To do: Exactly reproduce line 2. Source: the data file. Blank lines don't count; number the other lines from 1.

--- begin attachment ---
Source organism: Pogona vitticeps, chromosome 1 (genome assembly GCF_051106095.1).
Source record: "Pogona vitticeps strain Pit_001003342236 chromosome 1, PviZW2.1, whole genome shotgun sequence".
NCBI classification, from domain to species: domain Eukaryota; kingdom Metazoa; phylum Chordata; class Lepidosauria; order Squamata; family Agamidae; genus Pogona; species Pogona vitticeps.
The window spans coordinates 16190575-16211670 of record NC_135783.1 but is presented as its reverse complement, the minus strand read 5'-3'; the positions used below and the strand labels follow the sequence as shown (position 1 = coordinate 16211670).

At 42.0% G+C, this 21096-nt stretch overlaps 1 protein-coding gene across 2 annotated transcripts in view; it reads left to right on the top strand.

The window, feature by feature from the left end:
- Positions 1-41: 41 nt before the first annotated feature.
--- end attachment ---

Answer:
Source record: "Pogona vitticeps strain Pit_001003342236 chromosome 1, PviZW2.1, whole genome shotgun sequence".